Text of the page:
Another step in a data-first organization is evaluating the outcomes of decisions. Results must be transparent. Everyone involved should have access to dashboards that reflect the outcomes of these data-driven decisions as well as the key performance indicators.
The final step of the data first approach is getting the analytic results to decision makers. "You can use traditional analytics such as dash-boarding," says Scott Hebner, vice-president of marketing at IBM Data and AI "You have to operationalize all of this, because ultimately the analytical or AI models have to get to the people who are doing all of the work."
Also, keep in mind that some of the most useful data for your analysis may not be generated internally. For example, aggregated, anonymized payroll data, coupled with internal employee data, can help human resources professionals better understand market trends in order to formulate competitive compensation packages. In addition to proprietary data sources, there are many open source data sets useful for business analytics available at Data.gov, which has data about U.S. business.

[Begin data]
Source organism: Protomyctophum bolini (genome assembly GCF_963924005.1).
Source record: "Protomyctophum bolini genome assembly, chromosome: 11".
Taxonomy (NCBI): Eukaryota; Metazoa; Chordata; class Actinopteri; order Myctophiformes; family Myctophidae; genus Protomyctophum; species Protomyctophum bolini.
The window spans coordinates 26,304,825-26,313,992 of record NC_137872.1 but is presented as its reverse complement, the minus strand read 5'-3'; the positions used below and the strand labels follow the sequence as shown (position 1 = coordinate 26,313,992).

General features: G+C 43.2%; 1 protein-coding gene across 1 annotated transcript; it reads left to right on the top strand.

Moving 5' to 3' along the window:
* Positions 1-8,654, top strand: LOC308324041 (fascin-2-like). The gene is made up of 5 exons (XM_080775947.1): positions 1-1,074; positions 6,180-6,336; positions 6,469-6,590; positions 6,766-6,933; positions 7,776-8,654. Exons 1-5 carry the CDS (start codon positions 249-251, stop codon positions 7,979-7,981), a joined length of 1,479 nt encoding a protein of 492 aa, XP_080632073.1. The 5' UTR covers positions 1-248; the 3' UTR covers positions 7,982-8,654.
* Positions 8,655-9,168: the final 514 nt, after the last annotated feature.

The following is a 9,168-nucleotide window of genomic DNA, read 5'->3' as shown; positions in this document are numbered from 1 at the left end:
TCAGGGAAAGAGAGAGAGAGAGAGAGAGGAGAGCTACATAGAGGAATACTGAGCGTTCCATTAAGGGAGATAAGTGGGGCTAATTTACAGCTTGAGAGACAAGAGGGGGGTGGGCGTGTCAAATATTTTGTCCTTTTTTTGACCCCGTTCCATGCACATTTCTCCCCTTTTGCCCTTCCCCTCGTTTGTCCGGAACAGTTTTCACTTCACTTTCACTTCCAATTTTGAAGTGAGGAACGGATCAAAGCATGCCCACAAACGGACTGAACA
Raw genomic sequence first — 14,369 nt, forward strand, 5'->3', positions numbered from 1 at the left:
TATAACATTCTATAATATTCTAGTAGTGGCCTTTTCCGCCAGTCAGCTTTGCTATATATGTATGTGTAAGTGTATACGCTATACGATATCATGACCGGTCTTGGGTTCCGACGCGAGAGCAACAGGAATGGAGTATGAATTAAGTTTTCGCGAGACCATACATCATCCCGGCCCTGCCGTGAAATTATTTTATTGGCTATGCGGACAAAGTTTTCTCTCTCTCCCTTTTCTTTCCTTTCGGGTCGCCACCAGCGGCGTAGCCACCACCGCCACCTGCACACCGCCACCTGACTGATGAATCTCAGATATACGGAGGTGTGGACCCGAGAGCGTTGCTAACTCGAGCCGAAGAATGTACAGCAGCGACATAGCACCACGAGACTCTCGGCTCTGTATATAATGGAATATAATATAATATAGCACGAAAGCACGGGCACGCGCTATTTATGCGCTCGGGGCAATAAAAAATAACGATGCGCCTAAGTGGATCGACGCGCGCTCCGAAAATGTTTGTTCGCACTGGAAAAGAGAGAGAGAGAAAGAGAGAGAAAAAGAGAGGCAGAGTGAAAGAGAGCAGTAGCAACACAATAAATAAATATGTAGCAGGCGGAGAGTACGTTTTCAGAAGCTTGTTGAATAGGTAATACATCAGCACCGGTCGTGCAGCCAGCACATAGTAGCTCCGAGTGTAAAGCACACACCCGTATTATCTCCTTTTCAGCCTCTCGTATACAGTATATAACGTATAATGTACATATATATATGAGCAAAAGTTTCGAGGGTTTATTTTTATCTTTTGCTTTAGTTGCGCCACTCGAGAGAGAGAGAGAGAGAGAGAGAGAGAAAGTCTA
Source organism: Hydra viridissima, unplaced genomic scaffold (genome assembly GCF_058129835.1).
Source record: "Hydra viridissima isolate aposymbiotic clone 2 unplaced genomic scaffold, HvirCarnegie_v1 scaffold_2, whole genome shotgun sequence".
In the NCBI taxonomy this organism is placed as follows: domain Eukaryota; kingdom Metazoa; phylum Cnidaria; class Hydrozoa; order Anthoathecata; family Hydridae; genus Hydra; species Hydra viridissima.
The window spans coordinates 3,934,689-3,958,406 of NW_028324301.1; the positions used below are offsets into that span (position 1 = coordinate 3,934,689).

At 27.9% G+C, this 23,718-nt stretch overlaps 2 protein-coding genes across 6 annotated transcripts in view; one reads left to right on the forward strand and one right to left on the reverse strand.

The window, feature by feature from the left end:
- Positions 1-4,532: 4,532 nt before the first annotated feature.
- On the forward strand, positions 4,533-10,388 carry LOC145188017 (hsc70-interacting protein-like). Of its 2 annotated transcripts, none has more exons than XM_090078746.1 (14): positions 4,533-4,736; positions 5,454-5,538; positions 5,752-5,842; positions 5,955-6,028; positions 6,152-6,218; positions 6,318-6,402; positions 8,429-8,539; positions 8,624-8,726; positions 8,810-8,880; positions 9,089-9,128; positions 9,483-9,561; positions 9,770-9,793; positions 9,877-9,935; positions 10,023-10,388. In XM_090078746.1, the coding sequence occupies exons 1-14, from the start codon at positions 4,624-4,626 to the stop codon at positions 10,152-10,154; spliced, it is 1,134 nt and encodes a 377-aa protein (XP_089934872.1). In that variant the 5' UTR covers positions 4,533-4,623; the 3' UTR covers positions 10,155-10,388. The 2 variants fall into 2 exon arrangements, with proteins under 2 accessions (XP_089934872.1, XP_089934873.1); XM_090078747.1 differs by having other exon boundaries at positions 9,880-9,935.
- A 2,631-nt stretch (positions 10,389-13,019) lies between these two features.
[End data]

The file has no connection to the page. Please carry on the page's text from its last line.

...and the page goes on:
Data-driven decision making is not an advanced technology available to a limited number of organizations. Advances in analytics software and data collection tools have effectively democratized the tools organizations needed to develop a data first culture. What is needed to realize the benefits of a data-driven culture is a commitment to automating everything from data collection and analysis to bench-marking and ROI measurements. Knowing what your success metrics are will you give you a head-start when it comes to evaluating which business strategies are working best for your company.
Keyence has over 40 years of experience with data driven decision making. Download the 4 Step Automated Process digital brochure and not only learn more about data driven decision making but the tools to support it.